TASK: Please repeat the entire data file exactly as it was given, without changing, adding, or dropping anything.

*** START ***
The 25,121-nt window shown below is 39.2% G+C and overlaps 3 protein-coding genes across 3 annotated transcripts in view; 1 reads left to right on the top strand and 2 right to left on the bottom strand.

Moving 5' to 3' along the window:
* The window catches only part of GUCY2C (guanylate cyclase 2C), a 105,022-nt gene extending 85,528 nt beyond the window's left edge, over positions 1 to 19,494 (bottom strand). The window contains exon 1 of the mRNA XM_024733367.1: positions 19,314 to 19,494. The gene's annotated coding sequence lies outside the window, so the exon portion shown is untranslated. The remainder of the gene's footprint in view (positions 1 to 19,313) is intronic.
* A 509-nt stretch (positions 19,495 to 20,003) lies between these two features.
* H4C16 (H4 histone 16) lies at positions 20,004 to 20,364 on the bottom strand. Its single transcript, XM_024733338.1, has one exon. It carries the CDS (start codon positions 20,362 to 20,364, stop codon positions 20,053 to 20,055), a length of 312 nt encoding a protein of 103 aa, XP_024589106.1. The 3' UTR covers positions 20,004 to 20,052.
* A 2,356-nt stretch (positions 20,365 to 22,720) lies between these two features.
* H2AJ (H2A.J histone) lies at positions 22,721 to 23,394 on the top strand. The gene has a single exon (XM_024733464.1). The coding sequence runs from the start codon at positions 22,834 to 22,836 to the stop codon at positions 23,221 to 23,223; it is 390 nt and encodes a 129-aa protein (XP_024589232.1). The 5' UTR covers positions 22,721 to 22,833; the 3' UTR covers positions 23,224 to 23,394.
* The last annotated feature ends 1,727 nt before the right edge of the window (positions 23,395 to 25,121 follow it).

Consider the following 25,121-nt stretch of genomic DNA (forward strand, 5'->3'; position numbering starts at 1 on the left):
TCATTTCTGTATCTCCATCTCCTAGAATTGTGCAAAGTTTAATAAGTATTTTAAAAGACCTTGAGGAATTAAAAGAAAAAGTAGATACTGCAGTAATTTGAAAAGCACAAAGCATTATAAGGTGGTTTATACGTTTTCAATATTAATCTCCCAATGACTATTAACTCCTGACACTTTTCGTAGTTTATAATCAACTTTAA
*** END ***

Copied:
The 25,121-nt window shown below is 39.2% G+C and overlaps 3 protein-coding genes across 3 annotated transcripts in view; 1 reads left to right on the top strand and 2 right to left on the bottom strand.

Moving 5' to 3' along the window:
* The window catches only part of GUCY2C (guanylate cyclase 2C), a 105,022-nt gene extending 85,528 nt beyond the window's left edge, over positions 1 to 19,494 (bottom strand). The window contains exon 1 of the mRNA XM_024733367.1: positions 19,314 to 19,494. The gene's annotated coding sequence lies outside the window, so the exon portion shown is untranslated. The remainder of the gene's footprint in view (positions 1 to 19,313) is intronic.
* A 509-nt stretch (positions 19,495 to 20,003) lies between these two features.
* H4C16 (H4 histone 16) lies at positions 20,004 to 20,364 on the bottom strand. Its single transcript, XM_024733338.1, has one exon. It carries the CDS (start codon positions 20,362 to 20,364, stop codon positions 20,053 to 20,055), a length of 312 nt encoding a protein of 103 aa, XP_024589106.1. The 3' UTR covers positions 20,004 to 20,052.
* A 2,356-nt stretch (positions 20,365 to 22,720) lies between these two features.
* H2AJ (H2A.J histone) lies at positions 22,721 to 23,394 on the top strand. The gene has a single exon (XM_024733464.1). The coding sequence runs from the start codon at positions 22,834 to 22,836 to the stop codon at positions 23,221 to 23,223; it is 390 nt and encodes a 129-aa protein (XP_024589232.1). The 5' UTR covers positions 22,721 to 22,833; the 3' UTR covers positions 23,224 to 23,394.
* The last annotated feature ends 1,727 nt before the right edge of the window (positions 23,395 to 25,121 follow it).

Consider the following 25,121-nt stretch of genomic DNA (forward strand, 5'->3'; position numbering starts at 1 on the left):
TCATTTCTGTATCTCCATCTCCTAGAATTGTGCAAAGTTTAATAAGTATTTTAAAAGACCTTGAGGAATTAAAAGAAAAAGTAGATACTGCAGTAATTTGAAAAGCACAAAGCATTATAAGGTGGTTTATACGTTTTCAATATTAATCTCCCAATGACTATTAACTCCTGACACTTTTCGTAGTTTATAATCAACTTTAA